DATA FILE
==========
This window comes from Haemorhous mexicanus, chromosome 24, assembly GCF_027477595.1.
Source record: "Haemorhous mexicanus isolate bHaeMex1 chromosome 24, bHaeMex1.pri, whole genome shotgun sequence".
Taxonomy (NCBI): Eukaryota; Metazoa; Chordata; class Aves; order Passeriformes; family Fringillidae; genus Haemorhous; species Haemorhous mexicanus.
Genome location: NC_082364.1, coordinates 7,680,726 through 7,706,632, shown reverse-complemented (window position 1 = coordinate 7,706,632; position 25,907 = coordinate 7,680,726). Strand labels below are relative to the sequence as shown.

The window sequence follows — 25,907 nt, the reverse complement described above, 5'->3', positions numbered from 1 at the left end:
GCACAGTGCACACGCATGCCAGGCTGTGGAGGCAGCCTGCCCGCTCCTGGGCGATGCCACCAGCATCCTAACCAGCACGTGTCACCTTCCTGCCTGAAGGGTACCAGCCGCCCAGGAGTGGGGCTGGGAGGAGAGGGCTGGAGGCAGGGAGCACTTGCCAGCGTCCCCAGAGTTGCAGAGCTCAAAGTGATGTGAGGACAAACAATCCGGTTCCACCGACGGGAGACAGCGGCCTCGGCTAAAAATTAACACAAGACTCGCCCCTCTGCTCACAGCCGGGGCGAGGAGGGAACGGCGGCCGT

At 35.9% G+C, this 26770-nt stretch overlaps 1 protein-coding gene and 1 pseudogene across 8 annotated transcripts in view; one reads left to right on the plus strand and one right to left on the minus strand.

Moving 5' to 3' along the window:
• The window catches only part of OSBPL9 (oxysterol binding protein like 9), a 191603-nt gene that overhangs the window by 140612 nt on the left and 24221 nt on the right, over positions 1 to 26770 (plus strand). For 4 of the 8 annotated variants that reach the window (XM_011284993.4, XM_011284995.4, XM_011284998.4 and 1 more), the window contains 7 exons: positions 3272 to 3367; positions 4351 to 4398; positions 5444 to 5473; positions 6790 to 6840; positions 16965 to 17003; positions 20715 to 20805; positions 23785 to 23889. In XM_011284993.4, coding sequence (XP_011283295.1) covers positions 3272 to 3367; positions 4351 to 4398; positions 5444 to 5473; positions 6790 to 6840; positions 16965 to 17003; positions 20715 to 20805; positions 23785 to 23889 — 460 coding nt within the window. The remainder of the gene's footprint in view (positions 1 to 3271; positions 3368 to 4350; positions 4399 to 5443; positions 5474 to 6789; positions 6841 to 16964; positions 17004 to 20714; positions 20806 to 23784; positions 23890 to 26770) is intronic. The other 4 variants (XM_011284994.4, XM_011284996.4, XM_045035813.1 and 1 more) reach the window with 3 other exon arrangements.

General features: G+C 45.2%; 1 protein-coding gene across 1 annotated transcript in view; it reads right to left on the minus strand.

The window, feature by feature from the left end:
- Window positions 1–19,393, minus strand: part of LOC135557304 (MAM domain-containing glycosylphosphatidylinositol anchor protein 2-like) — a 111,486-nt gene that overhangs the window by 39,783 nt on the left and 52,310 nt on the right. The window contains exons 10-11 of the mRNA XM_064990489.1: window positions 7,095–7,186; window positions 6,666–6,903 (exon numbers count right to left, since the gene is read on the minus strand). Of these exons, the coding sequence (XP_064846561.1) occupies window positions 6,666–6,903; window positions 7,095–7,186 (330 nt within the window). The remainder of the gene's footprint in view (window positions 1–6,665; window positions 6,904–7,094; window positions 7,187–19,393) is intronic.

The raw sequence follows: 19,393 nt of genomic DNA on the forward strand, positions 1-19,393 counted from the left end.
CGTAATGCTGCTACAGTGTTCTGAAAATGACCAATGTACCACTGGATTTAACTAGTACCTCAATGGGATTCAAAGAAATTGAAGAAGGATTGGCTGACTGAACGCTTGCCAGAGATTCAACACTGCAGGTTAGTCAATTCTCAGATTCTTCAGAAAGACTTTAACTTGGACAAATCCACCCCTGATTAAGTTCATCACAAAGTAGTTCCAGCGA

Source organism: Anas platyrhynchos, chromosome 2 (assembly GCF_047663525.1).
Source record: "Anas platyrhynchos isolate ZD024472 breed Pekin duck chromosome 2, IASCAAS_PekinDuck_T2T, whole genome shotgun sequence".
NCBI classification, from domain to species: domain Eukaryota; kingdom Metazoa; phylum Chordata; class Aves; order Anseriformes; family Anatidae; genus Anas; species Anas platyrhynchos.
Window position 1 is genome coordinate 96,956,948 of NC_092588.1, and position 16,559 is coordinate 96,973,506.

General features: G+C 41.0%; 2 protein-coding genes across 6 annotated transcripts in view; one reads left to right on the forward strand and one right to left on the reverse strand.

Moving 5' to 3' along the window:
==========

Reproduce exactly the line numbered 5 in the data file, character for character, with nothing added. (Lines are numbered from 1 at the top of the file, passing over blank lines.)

The window sequence follows — 25,907 nt, the reverse complement described above, 5'->3', positions numbered from 1 at the left end: